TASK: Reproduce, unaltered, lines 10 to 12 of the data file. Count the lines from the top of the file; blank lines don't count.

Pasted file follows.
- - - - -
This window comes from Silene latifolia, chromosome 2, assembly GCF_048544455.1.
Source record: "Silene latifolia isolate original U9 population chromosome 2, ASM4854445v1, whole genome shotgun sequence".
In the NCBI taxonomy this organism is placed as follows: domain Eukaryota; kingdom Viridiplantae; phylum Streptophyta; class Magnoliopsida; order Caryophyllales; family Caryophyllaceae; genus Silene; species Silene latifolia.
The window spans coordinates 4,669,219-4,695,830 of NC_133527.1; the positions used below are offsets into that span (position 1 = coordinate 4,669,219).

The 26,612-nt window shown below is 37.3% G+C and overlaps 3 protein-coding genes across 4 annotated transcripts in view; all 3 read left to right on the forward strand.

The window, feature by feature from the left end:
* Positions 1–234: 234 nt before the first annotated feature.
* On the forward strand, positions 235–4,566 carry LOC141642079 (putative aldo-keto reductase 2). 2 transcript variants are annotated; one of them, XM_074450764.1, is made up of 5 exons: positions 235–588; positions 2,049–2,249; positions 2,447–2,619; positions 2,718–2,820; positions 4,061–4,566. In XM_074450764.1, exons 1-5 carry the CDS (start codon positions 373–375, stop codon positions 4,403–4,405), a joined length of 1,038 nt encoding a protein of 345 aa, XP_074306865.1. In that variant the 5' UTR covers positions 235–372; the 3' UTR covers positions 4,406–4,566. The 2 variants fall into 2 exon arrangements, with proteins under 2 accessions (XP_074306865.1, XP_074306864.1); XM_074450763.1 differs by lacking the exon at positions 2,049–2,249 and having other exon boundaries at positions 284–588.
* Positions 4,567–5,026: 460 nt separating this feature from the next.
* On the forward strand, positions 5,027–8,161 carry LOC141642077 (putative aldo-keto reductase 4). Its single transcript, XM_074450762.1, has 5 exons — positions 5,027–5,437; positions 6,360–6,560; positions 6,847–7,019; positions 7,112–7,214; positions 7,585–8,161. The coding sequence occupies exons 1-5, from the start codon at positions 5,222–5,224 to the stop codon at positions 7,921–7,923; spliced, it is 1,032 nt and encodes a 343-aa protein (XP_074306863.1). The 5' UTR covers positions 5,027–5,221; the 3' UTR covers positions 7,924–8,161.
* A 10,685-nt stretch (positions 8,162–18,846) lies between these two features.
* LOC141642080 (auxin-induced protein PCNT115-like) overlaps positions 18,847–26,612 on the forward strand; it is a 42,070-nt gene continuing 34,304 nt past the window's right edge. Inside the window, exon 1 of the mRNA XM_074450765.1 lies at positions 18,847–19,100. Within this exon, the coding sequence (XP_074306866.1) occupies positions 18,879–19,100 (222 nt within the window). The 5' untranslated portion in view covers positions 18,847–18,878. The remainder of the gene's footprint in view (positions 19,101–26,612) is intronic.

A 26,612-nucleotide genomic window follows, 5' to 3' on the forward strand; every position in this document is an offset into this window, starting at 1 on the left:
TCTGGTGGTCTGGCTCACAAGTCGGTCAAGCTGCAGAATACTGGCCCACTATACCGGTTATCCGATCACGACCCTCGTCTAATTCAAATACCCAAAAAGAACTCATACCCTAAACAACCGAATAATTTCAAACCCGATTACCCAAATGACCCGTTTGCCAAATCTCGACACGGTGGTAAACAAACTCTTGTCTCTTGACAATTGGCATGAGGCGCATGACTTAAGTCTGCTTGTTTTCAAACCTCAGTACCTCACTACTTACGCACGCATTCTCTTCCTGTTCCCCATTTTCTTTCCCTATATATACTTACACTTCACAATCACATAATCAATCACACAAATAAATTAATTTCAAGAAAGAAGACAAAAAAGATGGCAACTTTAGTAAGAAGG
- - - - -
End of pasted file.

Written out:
* On the forward strand, positions 5,027–8,161 carry LOC141642077 (putative aldo-keto reductase 4). Its single transcript, XM_074450762.1, has 5 exons — positions 5,027–5,437; positions 6,360–6,560; positions 6,847–7,019; positions 7,112–7,214; positions 7,585–8,161. The coding sequence occupies exons 1-5, from the start codon at positions 5,222–5,224 to the stop codon at positions 7,921–7,923; spliced, it is 1,032 nt and encodes a 343-aa protein (XP_074306863.1). The 5' UTR covers positions 5,027–5,221; the 3' UTR covers positions 7,924–8,161.
* A 10,685-nt stretch (positions 8,162–18,846) lies between these two features.
* LOC141642080 (auxin-induced protein PCNT115-like) overlaps positions 18,847–26,612 on the forward strand; it is a 42,070-nt gene continuing 34,304 nt past the window's right edge. Inside the window, exon 1 of the mRNA XM_074450765.1 lies at positions 18,847–19,100. Within this exon, the coding sequence (XP_074306866.1) occupies positions 18,879–19,100 (222 nt within the window). The 5' untranslated portion in view covers positions 18,847–18,878. The remainder of the gene's footprint in view (positions 19,101–26,612) is intronic.